– It is harder to achieve soft edges on the surface on the Pentalic (F), once again I beleive this is because the water is absorbed so quickly into the paper. The best way to acheive a soft edge is by pre wetting the paper (A).
– Adding water to produce crazy effects is more even on the Pentalic.
Doing these tests really confirmed what I discovered while using the Pentalic sketchbook on location, and as I have said earler, it is a beautiful sketchbook and would suit many many people’s watercolour techniques. The evenness of those washes is very impressive – really great for beginners!
This next comparison tried to replicate the way I work on location by putting down a collection of strokes with a varied wash and colour direct from my palette. As you would expect from the first tests above, the strokes on the Pentalic paper merged together. The big deal for me was when I came into the drying wash on two occasions (1 and 2) and added a horizontal and vertical stroke with pure Ultramarine – occasion 1. was when the wash was still quite wet and 2. when the wash was almost dry but still a little damp. I hope you can see how ‘lost’ these strokes were in the Pentalic book.
After a few days of experimentation on Norfolk Island, I discovered that the best way to achieve textures on this paper was to apply my varied wash and then splash some water into it (achieving texture by backruns rather than my brushstrokes), letting the paper totally dry and applying a second pass later. There was no way that I could achieve the textures I wanted while the paper is damp!
Using the Pentalic book has made me realise how much I rely of my brush strokes for edges to describe my subject matter – particularly as I keep my lines to a minimum. This was very obvious to me on the first evening when I tried to sketch my lovely meal at Hilli. I just got a watery blob of colour and had to wait till it dried before I could layer some more washes (or splashes) in order to achieve texture. It also made me realise how much the paper is a factor in how fast I can sketch and how many ‘wet in wet’ and ‘wet in damp’ risks I run when I work – how much I rely on a sense of timing, or take risks ‘going for it’ anyway!
Note: I have not commented on the paper fibres – I have read that the Pentalic is supposed 100% cotton but it is not listed as such on their website. Both Pentalic and Moleskine books are described as acid free. I personally find sizing to have a bigger impact than the fibres and just because a paper is 100% cotton and a ‘superior’ paper doesn’t mean that it is going to be perfect for your use.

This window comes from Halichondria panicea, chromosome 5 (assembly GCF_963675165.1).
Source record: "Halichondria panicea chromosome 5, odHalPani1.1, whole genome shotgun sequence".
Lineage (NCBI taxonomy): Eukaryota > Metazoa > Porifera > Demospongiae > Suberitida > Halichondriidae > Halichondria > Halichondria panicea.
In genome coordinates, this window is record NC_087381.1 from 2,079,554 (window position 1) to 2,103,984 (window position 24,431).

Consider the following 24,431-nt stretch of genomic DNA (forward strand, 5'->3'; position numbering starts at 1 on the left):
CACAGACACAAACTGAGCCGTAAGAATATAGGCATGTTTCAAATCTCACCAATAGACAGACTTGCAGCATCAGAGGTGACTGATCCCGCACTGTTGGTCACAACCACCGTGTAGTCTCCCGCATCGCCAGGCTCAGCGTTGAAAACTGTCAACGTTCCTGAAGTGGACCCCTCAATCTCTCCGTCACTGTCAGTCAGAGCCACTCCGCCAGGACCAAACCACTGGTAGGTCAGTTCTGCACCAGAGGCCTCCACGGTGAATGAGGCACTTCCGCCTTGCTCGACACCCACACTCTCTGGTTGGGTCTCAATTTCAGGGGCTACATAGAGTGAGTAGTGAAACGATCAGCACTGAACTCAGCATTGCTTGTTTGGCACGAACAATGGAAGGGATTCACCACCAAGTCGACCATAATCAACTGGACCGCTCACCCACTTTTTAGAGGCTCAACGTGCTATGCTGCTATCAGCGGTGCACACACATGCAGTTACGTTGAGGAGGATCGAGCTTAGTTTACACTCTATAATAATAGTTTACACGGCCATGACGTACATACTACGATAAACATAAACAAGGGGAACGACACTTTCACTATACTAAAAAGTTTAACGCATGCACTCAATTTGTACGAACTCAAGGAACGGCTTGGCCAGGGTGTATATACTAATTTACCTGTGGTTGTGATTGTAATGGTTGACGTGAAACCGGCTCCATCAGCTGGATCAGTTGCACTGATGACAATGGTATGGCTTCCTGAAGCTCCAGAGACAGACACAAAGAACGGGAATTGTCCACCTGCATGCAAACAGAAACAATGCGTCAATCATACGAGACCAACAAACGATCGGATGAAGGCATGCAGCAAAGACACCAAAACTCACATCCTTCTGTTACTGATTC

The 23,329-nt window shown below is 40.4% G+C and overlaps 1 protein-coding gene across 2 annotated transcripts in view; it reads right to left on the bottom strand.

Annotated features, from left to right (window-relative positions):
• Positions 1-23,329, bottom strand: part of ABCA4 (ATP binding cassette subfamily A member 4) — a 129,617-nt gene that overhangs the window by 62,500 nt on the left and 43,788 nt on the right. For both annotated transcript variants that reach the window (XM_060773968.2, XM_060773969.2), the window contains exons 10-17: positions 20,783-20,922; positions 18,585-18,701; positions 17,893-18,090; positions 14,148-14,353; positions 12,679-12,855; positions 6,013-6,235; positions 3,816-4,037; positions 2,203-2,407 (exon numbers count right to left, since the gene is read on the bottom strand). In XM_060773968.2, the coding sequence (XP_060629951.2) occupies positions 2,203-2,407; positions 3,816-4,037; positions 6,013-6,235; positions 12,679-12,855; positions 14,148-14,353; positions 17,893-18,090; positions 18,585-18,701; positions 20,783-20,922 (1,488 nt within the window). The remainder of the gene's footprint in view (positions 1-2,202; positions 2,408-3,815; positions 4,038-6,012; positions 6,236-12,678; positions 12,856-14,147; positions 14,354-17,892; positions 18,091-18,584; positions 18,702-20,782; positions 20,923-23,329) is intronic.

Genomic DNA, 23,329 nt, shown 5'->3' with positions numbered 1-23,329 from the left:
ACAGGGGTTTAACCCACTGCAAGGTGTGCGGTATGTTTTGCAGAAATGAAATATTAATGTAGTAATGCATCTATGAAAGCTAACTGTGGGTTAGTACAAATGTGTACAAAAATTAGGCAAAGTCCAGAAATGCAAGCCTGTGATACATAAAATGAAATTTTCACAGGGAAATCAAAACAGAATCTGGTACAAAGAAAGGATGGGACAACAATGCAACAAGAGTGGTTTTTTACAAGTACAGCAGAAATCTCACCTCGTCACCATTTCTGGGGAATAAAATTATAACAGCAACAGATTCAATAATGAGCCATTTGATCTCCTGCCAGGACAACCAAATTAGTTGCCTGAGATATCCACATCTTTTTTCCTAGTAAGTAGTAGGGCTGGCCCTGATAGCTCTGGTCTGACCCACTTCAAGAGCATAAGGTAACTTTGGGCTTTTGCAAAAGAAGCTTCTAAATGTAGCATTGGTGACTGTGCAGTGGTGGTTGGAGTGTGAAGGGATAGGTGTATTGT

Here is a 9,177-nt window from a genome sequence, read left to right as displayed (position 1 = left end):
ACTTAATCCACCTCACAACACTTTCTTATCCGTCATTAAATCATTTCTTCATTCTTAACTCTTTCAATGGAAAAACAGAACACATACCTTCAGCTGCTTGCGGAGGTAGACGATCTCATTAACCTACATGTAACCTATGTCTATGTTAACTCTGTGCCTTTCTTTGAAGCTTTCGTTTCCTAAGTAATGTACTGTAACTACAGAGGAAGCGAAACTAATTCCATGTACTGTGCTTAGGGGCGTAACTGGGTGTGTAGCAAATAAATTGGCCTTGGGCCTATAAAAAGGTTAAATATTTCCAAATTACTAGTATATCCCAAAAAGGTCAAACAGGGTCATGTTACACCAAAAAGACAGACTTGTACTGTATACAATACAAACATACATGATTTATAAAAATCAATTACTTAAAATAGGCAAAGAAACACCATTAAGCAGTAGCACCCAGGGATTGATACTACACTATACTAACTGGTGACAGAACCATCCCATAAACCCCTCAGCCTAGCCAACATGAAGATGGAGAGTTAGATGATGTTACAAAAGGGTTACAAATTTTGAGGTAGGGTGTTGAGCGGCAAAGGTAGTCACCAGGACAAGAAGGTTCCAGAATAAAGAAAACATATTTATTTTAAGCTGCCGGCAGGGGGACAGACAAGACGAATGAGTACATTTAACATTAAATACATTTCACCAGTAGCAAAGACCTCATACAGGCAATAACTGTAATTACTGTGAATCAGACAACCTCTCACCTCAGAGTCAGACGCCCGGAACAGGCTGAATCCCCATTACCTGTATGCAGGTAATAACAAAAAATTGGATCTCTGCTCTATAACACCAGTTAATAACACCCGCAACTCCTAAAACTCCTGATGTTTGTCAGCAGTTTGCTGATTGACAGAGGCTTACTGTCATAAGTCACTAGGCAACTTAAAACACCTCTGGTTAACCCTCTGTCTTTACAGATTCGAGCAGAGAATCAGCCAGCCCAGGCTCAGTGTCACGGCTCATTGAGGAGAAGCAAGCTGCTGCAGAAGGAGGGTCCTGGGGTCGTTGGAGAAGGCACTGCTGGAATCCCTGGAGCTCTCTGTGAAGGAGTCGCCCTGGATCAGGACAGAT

Some of you might find this post a little technical, but in fact I wish I had a little more detail knowledge about paper fibres and sizing to confirm my theories of what was happening.
But I suppose the two takeaways from this exercise are:
1. The more you understand about your materials the more you can achieve the results you are after. Note: This is an advanced application of what we look at in the first lesson of Foundations – its another example of how I never move past the basics!
2. How powerful and useful it is to have an understanding of the edges of your brushstrokes. This post is a follow-on from what we looked at during my recent Edges course (if you missed it, the course will be re-offered in the new year!) So I hope all my readers that did the course can make the connection!
And finally – a huge thankyou to my friend Stephanie Bower who gave me this sketchbook in July when we were in Singapore. I have been wanting to try one of these books for ages and am so glad that I now have… and that I took it to Norfolk Island and filled it with such special sketches. Thanks Stephanie!
Would love to hear your comments… and if you have any questions. I am always learning more about watercolour and paper – it is such a rich media that I don’t think I will ever stop expanding more knowledge!